Some evidence exits that emotional modulation (4) by pleasant distractors may play a role in the genesis of VIMS. For instance, pleasant music, odors, and airflow were shown to reduce VIMS (D'Amour et al. 2017; Keshavarz et al. 2015; Keshavarz and Hecht 2014; Peck et al. 2020; Ranasinghe et al. 2020). We assume that a reduction in VIMS occurred in the mentioned studies, because the pleasant stimuli evoked a pleasant emotional state or a positive mood, which distracted the subjects or diverted their attention from the nauseating stimuli to the more pleasant stimuli. In the present study, taste could serve as such a pleasant distractor, since taste perception is processed via the limbic system and the hypothalamus, areas associated with emotions (Yamamoto 2008). Additionally, negative emotions as well as poor emotion regulation are associated with greater nausea in chemotherapy patients (Ashkhaneh et al. 2015; Olver et al. 2014). Furthermore, perceived pleasant tastes of administered drinks were shown to predict nausea in subjects exposed to an optokinetic drum (Williamson et al. 2005).

Some evidence exists that the effect of chewing peppermint gum can be comparable to that of an anti-emetic drug (4 mg ondansetron) for postoperative nausea (Darvall et al. 2017). The willingness to try chewing gum against postoperative nausea and vomiting was found to be very high (84%), especially among younger patients (95%) (Darvall et al. 2019).

In the present study, we investigated chewing gum as a potential countermeasure to VIMS. To our knowledge, no internationally published study concerning chewing gum as countermeasure for VIMS exists. The aim of the present study was to examine the impact of chewing gum and pleasant taste on VIMS. Due to its familiarity and a lack of side-effects in contrast to other countermeasures, chewing gum might be an effective and highly accepted counteragent to VIMS in VR. We exposed subjects to a 15-min helicopter VR simulation, while they chewed either a peppermint chewing gum, a ginger chewing gum, or no chewing gum in the control group. We collected ratings of VIMS and pleasantness of taste to investigate the impact of chewing gum.

Taken together, the literature shows evidence that VIMS can be alleviated by noisy mechanical or galvanic stimulation of the mastoid region, using ginger as an active ingredient, and by pleasant distractors. Therefore, we assume that subjects will experience less VIMS symptoms when chewing gum as compared to not chewing gum. Due to the known ameliorative effect of pleasant odors on VIMS along with the previously reported beneficial effects of pleasant taste on nausea, we assume that the more pleasant the taste of the chewing gum is subjectively perceived, the less VIMS is reported.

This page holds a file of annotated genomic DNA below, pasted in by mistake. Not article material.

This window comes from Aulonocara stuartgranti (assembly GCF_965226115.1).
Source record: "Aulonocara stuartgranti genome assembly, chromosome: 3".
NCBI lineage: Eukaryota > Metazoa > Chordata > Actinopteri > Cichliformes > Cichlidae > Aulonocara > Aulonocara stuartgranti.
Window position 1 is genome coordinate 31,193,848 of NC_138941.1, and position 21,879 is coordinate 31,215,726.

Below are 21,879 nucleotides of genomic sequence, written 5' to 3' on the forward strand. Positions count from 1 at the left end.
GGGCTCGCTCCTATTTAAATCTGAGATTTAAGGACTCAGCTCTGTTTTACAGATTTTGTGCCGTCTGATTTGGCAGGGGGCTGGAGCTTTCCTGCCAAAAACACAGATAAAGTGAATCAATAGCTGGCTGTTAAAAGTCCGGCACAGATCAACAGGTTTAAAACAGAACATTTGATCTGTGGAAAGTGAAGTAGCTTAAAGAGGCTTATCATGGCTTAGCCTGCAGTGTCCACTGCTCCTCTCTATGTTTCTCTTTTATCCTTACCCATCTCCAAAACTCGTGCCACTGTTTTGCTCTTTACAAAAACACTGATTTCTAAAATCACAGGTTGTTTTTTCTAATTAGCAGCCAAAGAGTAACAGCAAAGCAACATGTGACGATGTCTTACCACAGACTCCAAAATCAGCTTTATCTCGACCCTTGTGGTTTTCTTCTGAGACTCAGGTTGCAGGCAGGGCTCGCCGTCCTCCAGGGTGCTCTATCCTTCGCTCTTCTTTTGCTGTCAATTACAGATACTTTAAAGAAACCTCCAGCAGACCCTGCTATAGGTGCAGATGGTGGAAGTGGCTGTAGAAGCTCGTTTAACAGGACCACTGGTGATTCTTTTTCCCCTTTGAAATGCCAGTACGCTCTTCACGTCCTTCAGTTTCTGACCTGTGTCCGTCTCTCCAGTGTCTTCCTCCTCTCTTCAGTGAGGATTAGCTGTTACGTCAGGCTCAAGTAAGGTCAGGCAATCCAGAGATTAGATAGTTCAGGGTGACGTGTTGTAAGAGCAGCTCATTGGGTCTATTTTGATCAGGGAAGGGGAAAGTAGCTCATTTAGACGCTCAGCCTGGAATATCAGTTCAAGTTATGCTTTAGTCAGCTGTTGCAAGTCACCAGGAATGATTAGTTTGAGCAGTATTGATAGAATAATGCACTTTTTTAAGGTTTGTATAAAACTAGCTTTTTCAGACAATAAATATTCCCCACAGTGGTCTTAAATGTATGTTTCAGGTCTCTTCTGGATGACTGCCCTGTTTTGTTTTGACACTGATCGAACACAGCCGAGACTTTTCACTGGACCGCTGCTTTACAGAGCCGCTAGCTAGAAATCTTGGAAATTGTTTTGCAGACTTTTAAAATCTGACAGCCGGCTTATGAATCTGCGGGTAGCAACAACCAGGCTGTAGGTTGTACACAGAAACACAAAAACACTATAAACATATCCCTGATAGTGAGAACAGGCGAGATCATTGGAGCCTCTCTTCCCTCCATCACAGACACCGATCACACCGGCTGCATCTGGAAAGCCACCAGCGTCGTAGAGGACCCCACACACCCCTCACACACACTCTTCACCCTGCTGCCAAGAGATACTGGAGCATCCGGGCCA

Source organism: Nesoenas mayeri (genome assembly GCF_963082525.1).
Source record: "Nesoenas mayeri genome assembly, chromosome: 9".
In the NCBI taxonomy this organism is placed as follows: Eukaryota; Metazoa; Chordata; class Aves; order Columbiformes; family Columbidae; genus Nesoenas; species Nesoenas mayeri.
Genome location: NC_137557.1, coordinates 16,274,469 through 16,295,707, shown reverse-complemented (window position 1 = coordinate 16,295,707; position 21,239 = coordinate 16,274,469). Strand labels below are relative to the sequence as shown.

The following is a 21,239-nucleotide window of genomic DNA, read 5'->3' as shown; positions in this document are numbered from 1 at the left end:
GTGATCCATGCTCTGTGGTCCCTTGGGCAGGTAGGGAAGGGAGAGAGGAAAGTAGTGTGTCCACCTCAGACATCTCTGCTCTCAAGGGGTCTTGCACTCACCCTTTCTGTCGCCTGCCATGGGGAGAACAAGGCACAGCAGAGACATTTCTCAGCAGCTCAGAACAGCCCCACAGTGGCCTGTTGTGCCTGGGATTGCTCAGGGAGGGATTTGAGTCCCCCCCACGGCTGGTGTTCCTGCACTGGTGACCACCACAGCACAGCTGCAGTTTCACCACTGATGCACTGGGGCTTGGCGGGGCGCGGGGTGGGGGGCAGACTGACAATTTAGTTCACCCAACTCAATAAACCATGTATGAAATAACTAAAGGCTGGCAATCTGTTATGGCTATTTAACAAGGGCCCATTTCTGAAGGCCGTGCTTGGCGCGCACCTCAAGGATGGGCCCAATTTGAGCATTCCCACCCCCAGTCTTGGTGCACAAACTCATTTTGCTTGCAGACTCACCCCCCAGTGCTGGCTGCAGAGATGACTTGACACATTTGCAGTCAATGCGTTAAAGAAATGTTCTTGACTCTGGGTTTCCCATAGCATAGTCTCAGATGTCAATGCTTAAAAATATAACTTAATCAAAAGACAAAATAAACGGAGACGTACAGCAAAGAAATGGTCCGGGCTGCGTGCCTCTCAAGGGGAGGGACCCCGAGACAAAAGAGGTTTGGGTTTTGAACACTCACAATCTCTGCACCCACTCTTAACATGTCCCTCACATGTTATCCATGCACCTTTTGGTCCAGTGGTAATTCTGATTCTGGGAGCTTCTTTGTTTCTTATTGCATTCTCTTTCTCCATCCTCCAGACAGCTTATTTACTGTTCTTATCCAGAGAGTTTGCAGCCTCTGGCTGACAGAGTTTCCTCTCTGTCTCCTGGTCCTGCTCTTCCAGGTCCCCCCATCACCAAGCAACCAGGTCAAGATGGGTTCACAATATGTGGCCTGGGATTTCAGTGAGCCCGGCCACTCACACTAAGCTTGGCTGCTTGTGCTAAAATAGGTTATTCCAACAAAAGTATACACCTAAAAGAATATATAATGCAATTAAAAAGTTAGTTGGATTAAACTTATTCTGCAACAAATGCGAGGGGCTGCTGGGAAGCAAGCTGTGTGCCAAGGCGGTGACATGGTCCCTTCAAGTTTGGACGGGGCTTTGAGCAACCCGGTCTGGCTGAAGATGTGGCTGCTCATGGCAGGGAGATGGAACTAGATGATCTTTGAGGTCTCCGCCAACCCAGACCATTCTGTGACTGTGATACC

If both the peppermint and the ginger chewing gum appear pleasant and affect VIMS in a similar manner, vestibular stimulation (1), attention shift (3), and emotional modulation (4) could all be responsible for VIMS reduction. However, if the effects of both chewing gums on VIMS are equal, but one flavor is more attractive, then (4) can be ruled out. In turn, if the ginger gum is more effective in reducing VIMS compared to the peppermint gum, the effect would rather be attributable to physiological modulation (2) by the active ingredient. Thus, depending on the outcome, we can narrow down the potential mechanisms.


Study design

We conducted experimental sessions between June and July 2020. Before we started collecting the data, we pre-registered the research protocol on 5/19/2020 on the website with the number #41329. Before participation, subjects were informed that they were participating in a VR helicopter study investigating the prevention of VIMS. However, we did not inform them about the type of prevention investigated in the study until the very end of the experiment. As compensation, the subjects were offered the opportunity to participate in a raffle (three 20 Euro vouchers for different shops) or to receive course credit. They were also informed that participation was voluntary and that they could decide to discontinue the study at any time without giving a reason and without consequences. As an additional precaution, we chose a rating above 15 on the Fast Motion Sickness Scale (FMS) as a cut-off value to abort the experiment. All subjects included in the study signed an informed consent. The research protocol was approved by the institutional ethics board (HSD Hochschule Döpfer University of Applied Sciences) and was conducted in accordance with the declaration of Helsinki.